At Footscray, I was sitting in the waiting area of Emergency with an oxygen mask. Eventually the oxygen ran out but even though the triage nurse was told, nothing was done about it. I was breathing OK by then, so no point was made of it. It was about two hours before they took me into the Emergency Ward. Again I was put on oxygen and the cool gas was relieving.

The missus and the kid arrived and the kid cried when he saw me in pain. I had to reassure him and told him I was in pain but would be OK. Over the next few hours I did a lot of sitting and lying around, dozing when I could. A chest X-ray confirmed that I had only a mild case of pneumonia, which didn't seem explain the amount of pain I was in. I was given two or three morphine shots which relieved the pain markedly, but not completely. I had a CT scan of my chest to see if there was any lung clot, but that came back all clear.

Normally, hospitals are not a place one wants to spend any time unnecessarily. On this occasion, I felt safe being there - they have the oxygen and the painkillers, even if their procedural systems are inadequate. All my vital signs were OK, so I was discharged.

We got home around 11pm. I hadn't eaten for twelve hours, and didn't feel particularly inclined to, but had a bit of toast to keep up the blood-sugar levels. I braced myself for another tough night's sleep and took a dose of OxyNorm and Nurofen (anti-imflammatory). I had nine hours of unbroken sleep and am now breathing normally - there's just a slight hint of pain on a deep breath. What a difference twelve hours can make.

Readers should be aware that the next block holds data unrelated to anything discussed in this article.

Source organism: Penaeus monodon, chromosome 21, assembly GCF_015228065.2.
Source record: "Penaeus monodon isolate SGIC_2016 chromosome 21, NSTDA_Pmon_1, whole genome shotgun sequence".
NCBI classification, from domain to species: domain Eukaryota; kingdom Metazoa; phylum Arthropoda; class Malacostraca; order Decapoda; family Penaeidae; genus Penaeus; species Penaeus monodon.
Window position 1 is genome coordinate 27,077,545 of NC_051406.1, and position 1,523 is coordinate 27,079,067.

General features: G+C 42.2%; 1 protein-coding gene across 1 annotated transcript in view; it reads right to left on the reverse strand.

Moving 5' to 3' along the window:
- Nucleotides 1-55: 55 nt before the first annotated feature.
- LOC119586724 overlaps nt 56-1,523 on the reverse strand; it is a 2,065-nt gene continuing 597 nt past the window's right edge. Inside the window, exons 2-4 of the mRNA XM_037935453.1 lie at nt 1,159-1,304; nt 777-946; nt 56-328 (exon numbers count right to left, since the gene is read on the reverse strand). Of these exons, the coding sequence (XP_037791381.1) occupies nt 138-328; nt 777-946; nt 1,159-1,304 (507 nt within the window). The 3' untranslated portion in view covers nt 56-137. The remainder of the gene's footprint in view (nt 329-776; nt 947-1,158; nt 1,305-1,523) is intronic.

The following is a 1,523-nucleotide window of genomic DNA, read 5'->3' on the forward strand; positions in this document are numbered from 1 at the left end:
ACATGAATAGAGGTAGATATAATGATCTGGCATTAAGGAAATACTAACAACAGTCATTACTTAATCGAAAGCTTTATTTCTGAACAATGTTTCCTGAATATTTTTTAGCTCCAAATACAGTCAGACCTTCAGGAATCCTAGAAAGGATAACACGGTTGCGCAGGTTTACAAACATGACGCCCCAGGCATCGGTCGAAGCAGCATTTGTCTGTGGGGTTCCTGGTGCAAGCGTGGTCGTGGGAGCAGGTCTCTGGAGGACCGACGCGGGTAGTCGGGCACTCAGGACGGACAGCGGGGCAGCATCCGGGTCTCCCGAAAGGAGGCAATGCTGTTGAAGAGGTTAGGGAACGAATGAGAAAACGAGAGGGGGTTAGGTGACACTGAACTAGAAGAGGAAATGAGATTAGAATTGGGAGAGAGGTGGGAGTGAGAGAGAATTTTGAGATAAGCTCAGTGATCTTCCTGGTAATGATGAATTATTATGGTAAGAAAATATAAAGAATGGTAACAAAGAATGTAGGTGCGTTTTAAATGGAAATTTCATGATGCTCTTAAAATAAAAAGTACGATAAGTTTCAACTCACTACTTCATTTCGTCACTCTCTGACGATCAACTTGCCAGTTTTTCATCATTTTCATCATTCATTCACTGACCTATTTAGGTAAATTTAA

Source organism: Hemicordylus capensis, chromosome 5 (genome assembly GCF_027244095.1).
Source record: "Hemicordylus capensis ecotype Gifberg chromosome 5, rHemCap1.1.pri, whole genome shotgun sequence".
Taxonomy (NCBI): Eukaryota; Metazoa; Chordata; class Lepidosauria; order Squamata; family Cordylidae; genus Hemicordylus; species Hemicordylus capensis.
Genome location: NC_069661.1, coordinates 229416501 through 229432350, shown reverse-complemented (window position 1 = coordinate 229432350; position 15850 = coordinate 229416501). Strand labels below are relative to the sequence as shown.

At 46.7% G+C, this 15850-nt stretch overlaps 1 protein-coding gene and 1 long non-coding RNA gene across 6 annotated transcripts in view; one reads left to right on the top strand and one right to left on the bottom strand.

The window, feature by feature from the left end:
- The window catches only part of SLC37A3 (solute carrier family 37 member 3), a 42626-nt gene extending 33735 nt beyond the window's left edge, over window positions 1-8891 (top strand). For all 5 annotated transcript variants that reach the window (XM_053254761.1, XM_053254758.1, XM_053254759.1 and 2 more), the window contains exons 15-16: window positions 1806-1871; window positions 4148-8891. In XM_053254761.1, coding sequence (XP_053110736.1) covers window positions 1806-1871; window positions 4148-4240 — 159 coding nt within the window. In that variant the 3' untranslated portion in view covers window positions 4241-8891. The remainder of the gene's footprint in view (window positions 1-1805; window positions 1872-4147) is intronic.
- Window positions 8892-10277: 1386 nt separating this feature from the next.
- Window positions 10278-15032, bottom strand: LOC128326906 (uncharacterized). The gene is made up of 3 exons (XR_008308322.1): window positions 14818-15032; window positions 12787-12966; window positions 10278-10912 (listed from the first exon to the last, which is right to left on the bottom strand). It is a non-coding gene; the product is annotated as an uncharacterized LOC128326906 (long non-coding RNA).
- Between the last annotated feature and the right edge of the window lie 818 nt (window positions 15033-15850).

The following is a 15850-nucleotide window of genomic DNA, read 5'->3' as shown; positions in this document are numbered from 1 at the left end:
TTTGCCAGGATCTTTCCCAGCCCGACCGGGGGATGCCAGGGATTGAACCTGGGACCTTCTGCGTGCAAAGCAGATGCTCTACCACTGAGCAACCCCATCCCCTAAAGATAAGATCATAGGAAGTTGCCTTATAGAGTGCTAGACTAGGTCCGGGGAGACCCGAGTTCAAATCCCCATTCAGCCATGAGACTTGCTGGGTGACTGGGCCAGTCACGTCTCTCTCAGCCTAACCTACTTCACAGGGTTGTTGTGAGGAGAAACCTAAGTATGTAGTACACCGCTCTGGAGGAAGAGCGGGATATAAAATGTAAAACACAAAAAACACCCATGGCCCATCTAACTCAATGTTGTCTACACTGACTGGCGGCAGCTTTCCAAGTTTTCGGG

Jake said...

Get well soon!

Paul Martin said...

It's the strangest thing, Jake. I was in an incapacitated condition yesterday, and today it's almost as if nothing had happened. I'm fine now, thanks.

Jake said...

Good to hear.

Glenn Dunks said...

Don't get addicted to the morphine like those characters in Morphia!

Glad to hear that you're okay now, but that all sounds frightening. I know the feeling though when I was sick during MIFF I'd wake up in the middle of the night (if I'd been able to sleep at all) drenched in sweat and feeling sore and having stabbing pains in my stomach. My doc said she'd seen quite a few people with pneumonia and that I was lucky to have not gotten it. Indeed.

It's strange though how one day you can feel like death and the next you feel fine.

Again, glad you're feeling better.

Paul Martin said...

Glenn, I was looking forward to the morphine, because up until that point nothing had worked. They wanted to keep giving me shots until I could feel no pain, then I'd have the CT scan. I'm notoriously bad at accepting injections so after the third one I said I was fine, even though I was still in some (albeit reduced) pain. Both my arms are bruised like a junkie's because they put various tubes in me too.

During that MIFF week, for two nights I was also drenched in sweat and I could hear liquid gurgling in my chest at night. I suppose that's what became the pneumonia.

I won't get addicted to the morphine. I only take as much pain-killers as required. You may recall that even after my motorcycle accident, I refused pain-killers for about six hours. I only gave in because they kept insisting.

I had no trouble accepting morphine because I knew that I needed it. Panadeine Forte did nothing and that was a bit of a shock to me. From that point it was a case of "give me anything, whatever it takes". To have pain in ones chest to the point that one cannot breath, that's a freak-out, man!

Lynden Barber said...

My god, what an horrenous experience. Glad you seem to have recovered ok....Maybe you need (and here I sound like your doctor) to take a good break....

Paul Martin said...

It sounds it on paper, Lynden, but when you're in it... oh fuck it, yeah it was pretty horrendous, but when it's happening to you, you just deal with it. I think it was more horrifying for the missus and tin lid.

And you're right, I need to slow down and get more rest. Even last night, I dragged myself away from Cinematheque. I saw Rossellini's Rome, Open City and even though I felt I could manage Stromboli, I figured it would be wise to get to bed early. It was the first time I'd gotten to bed by 10pm in a long time.